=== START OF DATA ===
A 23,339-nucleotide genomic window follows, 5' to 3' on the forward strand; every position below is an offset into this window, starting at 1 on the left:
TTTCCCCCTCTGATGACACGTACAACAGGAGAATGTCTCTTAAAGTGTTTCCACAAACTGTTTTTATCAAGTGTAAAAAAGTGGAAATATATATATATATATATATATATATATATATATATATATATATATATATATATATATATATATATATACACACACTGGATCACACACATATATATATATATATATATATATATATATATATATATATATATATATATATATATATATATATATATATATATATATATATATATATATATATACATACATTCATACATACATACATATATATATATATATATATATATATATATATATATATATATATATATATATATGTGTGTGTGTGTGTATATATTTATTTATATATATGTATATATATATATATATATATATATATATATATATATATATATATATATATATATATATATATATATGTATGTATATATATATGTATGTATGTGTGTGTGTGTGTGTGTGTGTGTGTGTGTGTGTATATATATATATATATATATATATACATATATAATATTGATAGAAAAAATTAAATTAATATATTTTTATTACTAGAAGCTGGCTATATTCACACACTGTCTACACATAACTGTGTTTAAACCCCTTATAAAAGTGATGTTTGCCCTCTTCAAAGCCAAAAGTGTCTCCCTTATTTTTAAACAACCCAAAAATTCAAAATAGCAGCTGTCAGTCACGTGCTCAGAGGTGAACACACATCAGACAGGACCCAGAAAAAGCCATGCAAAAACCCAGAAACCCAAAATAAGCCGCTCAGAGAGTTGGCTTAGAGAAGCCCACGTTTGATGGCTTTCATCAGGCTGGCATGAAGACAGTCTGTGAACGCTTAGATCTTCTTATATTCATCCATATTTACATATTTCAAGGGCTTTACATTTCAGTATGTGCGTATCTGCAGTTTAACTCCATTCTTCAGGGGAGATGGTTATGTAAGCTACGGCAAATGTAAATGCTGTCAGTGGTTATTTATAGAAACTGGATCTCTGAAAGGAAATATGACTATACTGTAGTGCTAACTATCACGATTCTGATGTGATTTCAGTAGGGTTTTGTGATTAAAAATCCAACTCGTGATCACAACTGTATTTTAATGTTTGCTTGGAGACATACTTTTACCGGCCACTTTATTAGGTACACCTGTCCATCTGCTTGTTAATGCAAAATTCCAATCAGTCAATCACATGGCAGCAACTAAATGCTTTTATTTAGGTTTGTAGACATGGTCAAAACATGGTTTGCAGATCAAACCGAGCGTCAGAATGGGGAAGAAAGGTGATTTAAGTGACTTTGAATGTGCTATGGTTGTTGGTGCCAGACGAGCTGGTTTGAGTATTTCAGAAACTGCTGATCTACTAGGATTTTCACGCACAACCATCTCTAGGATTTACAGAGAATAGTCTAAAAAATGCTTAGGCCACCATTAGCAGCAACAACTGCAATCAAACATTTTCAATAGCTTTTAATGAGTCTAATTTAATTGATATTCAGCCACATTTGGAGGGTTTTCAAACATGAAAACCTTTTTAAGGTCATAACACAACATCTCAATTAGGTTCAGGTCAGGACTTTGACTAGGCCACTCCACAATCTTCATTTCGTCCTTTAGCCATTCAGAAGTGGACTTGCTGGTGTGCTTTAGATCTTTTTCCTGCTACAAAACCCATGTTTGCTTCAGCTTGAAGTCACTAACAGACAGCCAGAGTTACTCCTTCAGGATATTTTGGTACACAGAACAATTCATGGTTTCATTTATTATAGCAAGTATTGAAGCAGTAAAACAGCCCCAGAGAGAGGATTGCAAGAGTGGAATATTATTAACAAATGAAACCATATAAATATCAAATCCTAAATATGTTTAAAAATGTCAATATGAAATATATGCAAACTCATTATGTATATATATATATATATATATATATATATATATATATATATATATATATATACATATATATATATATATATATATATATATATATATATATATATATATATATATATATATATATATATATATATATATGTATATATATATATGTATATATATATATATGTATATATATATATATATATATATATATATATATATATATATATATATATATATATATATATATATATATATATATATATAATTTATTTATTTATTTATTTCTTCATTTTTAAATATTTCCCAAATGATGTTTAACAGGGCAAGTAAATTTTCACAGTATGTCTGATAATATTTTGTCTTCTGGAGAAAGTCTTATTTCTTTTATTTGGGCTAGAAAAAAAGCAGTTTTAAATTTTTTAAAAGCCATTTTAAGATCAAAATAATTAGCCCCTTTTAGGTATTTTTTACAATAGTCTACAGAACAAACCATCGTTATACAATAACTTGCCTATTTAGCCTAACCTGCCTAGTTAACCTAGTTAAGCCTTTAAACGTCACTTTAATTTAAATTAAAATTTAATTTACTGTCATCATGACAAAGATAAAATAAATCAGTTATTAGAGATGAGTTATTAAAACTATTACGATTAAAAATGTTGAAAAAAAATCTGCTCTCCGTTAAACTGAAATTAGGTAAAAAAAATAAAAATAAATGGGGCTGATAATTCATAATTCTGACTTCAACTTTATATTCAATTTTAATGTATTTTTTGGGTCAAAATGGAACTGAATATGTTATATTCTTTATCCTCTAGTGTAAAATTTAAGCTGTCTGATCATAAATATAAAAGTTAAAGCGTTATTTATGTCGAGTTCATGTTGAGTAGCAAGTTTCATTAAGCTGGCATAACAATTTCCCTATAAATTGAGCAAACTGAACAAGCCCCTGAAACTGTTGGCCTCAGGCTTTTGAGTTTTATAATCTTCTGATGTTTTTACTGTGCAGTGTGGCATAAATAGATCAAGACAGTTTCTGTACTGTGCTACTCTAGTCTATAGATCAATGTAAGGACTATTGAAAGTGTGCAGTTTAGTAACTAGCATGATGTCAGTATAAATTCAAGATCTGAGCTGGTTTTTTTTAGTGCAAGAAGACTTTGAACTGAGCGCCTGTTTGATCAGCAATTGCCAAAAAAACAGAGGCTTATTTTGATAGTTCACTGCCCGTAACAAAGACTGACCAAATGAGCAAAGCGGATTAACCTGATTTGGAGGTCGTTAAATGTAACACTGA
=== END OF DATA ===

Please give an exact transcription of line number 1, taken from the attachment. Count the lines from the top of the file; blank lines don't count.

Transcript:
A 23,339-nucleotide genomic window follows, 5' to 3' on the forward strand; every position below is an offset into this window, starting at 1 on the left: